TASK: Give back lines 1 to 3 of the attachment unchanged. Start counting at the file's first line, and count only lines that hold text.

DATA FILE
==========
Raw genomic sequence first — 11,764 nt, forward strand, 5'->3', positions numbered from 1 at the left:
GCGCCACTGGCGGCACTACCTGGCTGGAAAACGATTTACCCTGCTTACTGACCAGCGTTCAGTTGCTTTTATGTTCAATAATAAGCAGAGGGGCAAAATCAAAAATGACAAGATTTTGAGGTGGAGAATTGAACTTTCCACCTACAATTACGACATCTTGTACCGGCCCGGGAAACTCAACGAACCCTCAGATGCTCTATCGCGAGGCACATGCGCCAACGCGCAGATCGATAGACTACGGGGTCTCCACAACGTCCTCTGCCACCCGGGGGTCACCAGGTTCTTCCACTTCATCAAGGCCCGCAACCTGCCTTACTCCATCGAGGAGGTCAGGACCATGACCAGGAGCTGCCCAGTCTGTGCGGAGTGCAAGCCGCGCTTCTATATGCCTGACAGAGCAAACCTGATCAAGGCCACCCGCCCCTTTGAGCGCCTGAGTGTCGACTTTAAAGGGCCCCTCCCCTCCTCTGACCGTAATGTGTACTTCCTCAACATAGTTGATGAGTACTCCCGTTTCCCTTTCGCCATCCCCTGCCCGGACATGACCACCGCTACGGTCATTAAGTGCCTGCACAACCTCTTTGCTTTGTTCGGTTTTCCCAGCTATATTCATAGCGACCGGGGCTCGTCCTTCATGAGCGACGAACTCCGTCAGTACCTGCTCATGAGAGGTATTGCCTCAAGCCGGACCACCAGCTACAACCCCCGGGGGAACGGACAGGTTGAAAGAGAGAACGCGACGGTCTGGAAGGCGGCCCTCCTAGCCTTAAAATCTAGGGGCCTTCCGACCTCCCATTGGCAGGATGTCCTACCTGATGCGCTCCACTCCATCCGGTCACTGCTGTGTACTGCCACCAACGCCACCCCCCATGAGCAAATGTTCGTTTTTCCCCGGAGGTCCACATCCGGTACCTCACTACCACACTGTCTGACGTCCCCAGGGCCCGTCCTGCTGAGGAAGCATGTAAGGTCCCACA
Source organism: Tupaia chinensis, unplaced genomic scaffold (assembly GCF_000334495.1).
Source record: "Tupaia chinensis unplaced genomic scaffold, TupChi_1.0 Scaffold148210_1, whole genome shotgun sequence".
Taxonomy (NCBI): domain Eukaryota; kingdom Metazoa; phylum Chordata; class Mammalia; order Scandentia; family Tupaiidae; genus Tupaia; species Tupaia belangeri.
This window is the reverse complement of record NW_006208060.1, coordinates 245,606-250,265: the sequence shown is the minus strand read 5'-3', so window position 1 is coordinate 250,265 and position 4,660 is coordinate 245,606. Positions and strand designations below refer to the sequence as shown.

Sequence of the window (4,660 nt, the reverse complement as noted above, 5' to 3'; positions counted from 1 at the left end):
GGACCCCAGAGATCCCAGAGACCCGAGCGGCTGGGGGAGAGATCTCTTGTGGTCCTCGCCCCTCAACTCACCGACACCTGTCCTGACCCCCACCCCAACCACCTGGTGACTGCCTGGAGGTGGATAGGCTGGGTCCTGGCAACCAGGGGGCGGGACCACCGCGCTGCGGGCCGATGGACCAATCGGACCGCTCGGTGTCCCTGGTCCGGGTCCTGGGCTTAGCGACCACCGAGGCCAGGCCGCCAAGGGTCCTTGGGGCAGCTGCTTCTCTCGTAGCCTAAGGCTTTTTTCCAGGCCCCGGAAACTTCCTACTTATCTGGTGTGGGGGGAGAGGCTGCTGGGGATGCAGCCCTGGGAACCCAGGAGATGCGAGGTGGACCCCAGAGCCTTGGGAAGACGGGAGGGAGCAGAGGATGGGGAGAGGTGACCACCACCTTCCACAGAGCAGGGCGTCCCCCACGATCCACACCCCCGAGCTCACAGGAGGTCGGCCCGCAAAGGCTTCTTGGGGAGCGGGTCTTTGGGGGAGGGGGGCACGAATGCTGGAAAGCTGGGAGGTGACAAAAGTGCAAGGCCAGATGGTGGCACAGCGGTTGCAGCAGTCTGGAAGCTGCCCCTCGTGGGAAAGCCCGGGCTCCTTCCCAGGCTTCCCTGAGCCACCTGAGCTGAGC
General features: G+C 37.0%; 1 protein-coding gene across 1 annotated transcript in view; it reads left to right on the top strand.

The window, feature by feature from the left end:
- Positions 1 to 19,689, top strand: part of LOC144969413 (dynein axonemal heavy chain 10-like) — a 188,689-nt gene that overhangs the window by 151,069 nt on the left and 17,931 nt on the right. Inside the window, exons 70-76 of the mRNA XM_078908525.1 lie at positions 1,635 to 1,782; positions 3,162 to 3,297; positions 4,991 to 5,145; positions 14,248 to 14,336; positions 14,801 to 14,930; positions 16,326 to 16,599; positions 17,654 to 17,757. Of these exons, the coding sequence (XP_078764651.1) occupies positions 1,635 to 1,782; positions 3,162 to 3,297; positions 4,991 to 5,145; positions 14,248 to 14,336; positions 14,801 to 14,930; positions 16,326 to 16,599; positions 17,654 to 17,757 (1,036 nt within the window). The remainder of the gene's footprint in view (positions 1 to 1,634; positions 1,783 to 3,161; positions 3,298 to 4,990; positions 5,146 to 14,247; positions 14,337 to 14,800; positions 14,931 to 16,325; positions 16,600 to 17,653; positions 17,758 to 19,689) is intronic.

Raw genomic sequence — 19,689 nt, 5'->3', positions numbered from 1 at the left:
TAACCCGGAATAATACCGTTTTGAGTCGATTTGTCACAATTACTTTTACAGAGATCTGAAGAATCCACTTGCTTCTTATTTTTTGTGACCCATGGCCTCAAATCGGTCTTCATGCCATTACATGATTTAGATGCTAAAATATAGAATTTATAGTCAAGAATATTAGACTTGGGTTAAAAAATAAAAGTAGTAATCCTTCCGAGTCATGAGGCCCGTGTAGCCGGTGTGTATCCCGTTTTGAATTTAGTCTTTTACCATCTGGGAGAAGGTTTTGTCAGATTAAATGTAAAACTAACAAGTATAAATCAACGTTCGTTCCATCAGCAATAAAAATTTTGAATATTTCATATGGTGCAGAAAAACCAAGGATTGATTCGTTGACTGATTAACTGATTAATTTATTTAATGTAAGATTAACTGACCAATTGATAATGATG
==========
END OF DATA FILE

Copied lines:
Raw genomic sequence first — 11,764 nt, forward strand, 5'->3', positions numbered from 1 at the left:
GCGCCACTGGCGGCACTACCTGGCTGGAAAACGATTTACCCTGCTTACTGACCAGCGTTCAGTTGCTTTTATGTTCAATAATAAGCAGAGGGGCAAAATCAAAAATGACAAGATTTTGAGGTGGAGAATTGAACTTTCCACCTACAATTACGACATCTTGTACCGGCCCGGGAAACTCAACGAACCCTCAGATGCTCTATCGCGAGGCACATGCGCCAACGCGCAGATCGATAGACTACGGGGTCTCCACAACGTCCTCTGCCACCCGGGGGTCACCAGGTTCTTCCACTTCATCAAGGCCCGCAACCTGCCTTACTCCATCGAGGAGGTCAGGACCATGACCAGGAGCTGCCCAGTCTGTGCGGAGTGCAAGCCGCGCTTCTATATGCCTGACAGAGCAAACCTGATCAAGGCCACCCGCCCCTTTGAGCGCCTGAGTGTCGACTTTAAAGGGCCCCTCCCCTCCTCTGACCGTAATGTGTACTTCCTCAACATAGTTGATGAGTACTCCCGTTTCCCTTTCGCCATCCCCTGCCCGGACATGACCACCGCTACGGTCATTAAGTGCCTGCACAACCTCTTTGCTTTGTTCGGTTTTCCCAGCTATATTCATAGCGACCGGGGCTCGTCCTTCATGAGCGACGAACTCCGTCAGTACCTGCTCATGAGAGGTATTGCCTCAAGCCGGACCACCAGCTACAACCCCCGGGGGAACGGACAGGTTGAAAGAGAGAACGCGACGGTCTGGAAGGCGGCCCTCCTAGCCTTAAAATCTAGGGGCCTTCCGACCTCCCATTGGCAGGATGTCCTACCTGATGCGCTCCACTCCATCCGGTCACTGCTGTGTACTGCCACCAACGCCACCCCCCATGAGCAAATGTTCGTTTTTCCCCGGAGGTCCACATCCGGTACCTCACTACCACACTGTCTGACGTCCCCAGGGCCCGTCCTGCTGAGGAAGCATGTAAGGTCCCACA
Source organism: Tupaia chinensis, unplaced genomic scaffold (assembly GCF_000334495.1).